There are, at the present time, two great nations in the world which seem to tend towards the same end, although they started from different points. I allude to the Russians and the Americans. Both have grown unnoticed, and while the attention of mankind was directed elsewhere, they have suddenly assumed a most prominent place among the nations; and the world learned their existence and their greatness at almost the same time. ... The Anglo-American relies upon personal interest to accomplish his ends and gives free scope to the unguided exertions and common sense of the citizens; the Russian centers all the authority of society in a single arm. The principal instrument of the former is freedom; of the latter servitude. Their starting point is different, and their courses are not the same; yet each of them seems to be marked out by the will of heaven to sway the destinies of half the globe.
With those famous words, the illustrious 19th-century student of American society and politics, Alexis deTocqueville (1805-1859) concluded his 1st Volume of his classic, Democracy in America, in 1835. Long before the Bolshevik Revolution and the Cold War, deTocqueville correctly anticipated the eventual domination of post-World War II global politics by two great superpowers, the United States and (as it then was) the Soviet Union, the former oriented toward freedom, the latter to its opposite. The end of the Cold War destroyed the Soviet Union (itself just a more powerful reincarnation of the Tsarist Russian Empire that Tocqueville had known). Apart from its continued possession of nuclear weapons, a somewhat reduced Russia quickly lost much of its claim to serious superpower status. Quite unsurprisingly, therefore, the 21st century has witnessed a resentful Russia seeking to restore some her lost luster - under the leadership of its elected Tsar, former KGB agent Vladimir Putin. While Putin's national ambitions and his aggressive policies may not be in themselves surprising, the American response has been surprisingly poorly attuned to the persistent character of this threat. And in just 10 more days, the United States will have the most pro-Russian president in American history.
There used to be a bi-partisan, foreign-policy consensus supporting the containment of the Soviet Union (now Russia). Until 2016, not just the neo-cons but most mainstream Republicans could be counted on to recognize Russia's threat and fully to support this foreign-policy consensus. Then in 2016 the Republican party nominated the most pro-Russian presidential candidate since Henry Wallace broke with the Democrats to run independently on the Progressive party ticket in 1948. Not only did the Republican candidate (now President-elect) praise Putin personally - more than sufficiently amazing in itself - he appeared critical of the NATO alliance, intimated a willingness to recognize Russia's recent annexation of Crimea, and publicly invited the Russians to hack his electoral opponent's emails! Since winning the Presidency, he has publicly doubted the consensus in the US intelligence community about Russian interference in the election and has criticized the very same intelligence community on which he will soon have to rely!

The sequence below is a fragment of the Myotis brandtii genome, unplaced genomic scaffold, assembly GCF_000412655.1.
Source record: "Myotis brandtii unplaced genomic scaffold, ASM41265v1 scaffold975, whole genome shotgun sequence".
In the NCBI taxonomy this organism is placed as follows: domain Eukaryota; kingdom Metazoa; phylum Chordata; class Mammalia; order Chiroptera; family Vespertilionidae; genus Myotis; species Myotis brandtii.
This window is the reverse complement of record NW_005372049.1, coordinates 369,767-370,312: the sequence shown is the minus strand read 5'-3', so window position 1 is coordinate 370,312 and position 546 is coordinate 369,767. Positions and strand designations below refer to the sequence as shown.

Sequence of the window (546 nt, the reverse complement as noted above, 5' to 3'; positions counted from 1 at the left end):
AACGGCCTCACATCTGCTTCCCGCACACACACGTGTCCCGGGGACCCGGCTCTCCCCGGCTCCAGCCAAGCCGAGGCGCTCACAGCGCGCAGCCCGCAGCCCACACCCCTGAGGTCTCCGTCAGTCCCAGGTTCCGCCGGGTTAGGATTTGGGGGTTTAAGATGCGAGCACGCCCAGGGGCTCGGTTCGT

Even more amazingly, he seems to be bringing others in his formerly pro-defense Republican party with him. Some have even taken to praising Julian Assange and Wikileaks, which a year ago they would all almost certainly have recognized as pernicious dangers. An openness to rethinking American policy toward Russia is one thing. Under the right circumstances, it might represent a principled policy proposal. Praising Wikileaks, however, appears to be pure political opportunism - praising an obvious enemy of the United States because it also happens to be opposed to the other political party in an American election! Surely, an enemy of the United States - be it Russia or Wikileaks - remains an enemy of the United States even when one of our political parties benefits from its antics. Indeed, the very fact of its attempt to benefit one political party in an American election only further confirms its status as an enemy of the United States!
And why would Russia - and Wikileaks - oppose the Democrats and favor the Republicans? One must conclude that they recognize the Democrats as more likely to hold the line against Russia!
Communism - the depraved ideology that replaced traditional Russian imperial ambition and Russian Orthodoxy as the Russian state's official belief system after the 1917 Bolshevik Revolution - is thankfully gone. And in Communism's place, traditional Russian imperial ambition and Russian Orthodoxy have now returned to prominence. We are back where deTocqueville left us. His prediction remains as relevant as ever. But is the United States still exceptional enough to be the civilizational bulwark deTocqueville anticipated?